Philip-Lorca diCorcia, who combines the documentary tradition with fiction, film, and advertising, is known for capturing everyday life through the camera lens. At Magasin 3, photographs from three series will be on exhibit.
The exhibition consists primarily of A Storybook Life, 76 photos from 1975-1999. Through the lens of his camera, diCorcia has portrayed the American suburbs – a world of TV, cigarettes and lawnmowers. The photos in the series give the impression of being spontaneous documentary shots of his family and friends, but are in fact meticulously staged. The details are scrupulously arranged and add to the specific atmosphere diCorcia intends to convey with each separate photograph. The person in the picture rarely meets the viewer’s eye, giving a voyeuristic sensation. The succession of images is compact, like scenes from a film, or pages from a book. diCorcia himself compares the composition of his narratives with the workings of memory: “overlapped in ways that are not rational”.
Two Hours (1999) consists of eleven pictures shot from the same vantage point in a street in Havana, Cuba, where diCorcia lets the surroundings form a backdrop to the action during two hours. Glances exchanged between people and the atmosphere of the place are central elements. The people are portrayed up close, giving the viewer a feeling of being there and almost colliding with the person ahead. The street pulse and the flow of the crowd is further enhanced when all the pictures are lined up next to one another.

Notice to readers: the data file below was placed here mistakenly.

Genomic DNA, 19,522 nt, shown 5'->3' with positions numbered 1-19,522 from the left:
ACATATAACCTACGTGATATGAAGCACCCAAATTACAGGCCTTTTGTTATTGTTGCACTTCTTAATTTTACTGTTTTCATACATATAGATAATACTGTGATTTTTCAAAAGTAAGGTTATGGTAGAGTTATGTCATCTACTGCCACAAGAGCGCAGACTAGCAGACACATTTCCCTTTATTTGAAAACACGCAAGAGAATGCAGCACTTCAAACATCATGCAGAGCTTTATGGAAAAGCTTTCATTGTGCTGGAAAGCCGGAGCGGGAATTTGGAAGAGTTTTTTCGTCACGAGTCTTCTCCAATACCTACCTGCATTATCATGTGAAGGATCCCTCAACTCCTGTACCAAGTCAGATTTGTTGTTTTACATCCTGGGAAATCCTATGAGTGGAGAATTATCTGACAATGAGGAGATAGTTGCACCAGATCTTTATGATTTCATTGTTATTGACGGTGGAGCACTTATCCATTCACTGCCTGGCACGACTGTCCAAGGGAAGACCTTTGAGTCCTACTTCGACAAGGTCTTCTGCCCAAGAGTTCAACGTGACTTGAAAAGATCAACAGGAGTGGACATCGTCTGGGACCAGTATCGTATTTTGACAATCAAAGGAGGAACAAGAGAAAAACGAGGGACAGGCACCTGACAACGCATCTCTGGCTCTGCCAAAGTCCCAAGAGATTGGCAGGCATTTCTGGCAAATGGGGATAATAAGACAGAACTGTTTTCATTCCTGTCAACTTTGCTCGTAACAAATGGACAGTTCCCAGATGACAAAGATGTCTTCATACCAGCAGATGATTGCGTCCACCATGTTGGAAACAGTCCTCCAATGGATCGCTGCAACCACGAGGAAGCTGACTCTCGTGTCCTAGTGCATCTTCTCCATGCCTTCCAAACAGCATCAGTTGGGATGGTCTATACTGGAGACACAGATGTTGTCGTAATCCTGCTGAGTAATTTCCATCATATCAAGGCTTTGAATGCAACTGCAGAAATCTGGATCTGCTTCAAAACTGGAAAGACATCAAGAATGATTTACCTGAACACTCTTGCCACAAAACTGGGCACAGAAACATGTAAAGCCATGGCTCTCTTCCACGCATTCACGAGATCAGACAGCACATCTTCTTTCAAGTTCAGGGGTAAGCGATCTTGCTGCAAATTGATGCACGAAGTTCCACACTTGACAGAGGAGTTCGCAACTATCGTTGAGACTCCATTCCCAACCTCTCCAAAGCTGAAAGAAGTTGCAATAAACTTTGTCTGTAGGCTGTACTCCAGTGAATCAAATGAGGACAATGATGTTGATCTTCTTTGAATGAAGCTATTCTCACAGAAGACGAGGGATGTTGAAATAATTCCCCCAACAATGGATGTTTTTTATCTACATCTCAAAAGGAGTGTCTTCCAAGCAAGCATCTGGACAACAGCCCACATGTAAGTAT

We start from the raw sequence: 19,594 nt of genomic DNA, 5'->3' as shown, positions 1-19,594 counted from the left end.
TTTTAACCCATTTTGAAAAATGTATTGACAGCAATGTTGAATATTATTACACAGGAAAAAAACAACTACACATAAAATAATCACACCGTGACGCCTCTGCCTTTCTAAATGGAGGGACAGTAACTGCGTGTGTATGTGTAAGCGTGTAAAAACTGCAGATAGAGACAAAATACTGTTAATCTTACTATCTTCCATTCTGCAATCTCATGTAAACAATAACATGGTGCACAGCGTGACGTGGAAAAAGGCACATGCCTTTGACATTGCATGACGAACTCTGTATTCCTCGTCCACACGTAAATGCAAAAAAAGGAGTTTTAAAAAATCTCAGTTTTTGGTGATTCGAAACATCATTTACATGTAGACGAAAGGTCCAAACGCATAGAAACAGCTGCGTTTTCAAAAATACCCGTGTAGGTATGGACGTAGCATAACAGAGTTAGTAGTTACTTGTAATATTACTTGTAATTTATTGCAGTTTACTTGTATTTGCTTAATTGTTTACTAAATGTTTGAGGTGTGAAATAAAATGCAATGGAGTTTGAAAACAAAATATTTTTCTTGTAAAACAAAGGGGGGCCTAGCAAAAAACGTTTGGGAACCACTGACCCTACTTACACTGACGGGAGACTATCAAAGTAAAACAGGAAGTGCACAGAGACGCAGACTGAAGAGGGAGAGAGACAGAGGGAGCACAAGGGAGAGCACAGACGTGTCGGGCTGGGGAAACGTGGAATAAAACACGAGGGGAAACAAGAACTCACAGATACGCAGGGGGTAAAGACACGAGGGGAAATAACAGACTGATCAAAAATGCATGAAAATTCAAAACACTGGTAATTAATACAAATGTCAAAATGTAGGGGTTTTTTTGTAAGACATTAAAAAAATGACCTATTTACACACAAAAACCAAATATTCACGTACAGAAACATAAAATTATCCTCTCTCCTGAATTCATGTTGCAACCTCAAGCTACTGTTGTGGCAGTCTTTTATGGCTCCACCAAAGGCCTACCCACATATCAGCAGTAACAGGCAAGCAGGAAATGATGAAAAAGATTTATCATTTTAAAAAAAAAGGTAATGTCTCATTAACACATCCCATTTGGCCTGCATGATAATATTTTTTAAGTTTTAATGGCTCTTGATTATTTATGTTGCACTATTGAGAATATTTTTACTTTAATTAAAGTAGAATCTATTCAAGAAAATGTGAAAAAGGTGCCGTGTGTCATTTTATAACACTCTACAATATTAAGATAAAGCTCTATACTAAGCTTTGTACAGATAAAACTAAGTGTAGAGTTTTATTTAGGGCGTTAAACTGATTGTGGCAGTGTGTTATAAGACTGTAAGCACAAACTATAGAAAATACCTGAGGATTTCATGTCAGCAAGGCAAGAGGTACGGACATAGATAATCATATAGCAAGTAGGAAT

Several works are from one of diCorcia’s most famous series, Heads (2000). This series can be seen as an elaboration on Streetwork, diCorcia’s photographs from street life in eight large American, European and Asian cities in 1996-98. However, whereas Streetwork captured everyday scenes with the city as the setting, he has toned down the impact of the surroundings in Heads, focusing for a moment on the anonymous individual in the crowd. From a scaffolding near Times Square in New York, diCorcia arranged lighting to be aimed at individual passers-by or small groups of people, who were unaware of his presence. The background and surroundings are blotted out, while the individuals themselves stand out. They are captured in a private moment, in their own world, as the city pulse and bustle is filtered away. This combination of spontaneity and arrangement resulted in overwhelmingly simple and direct images.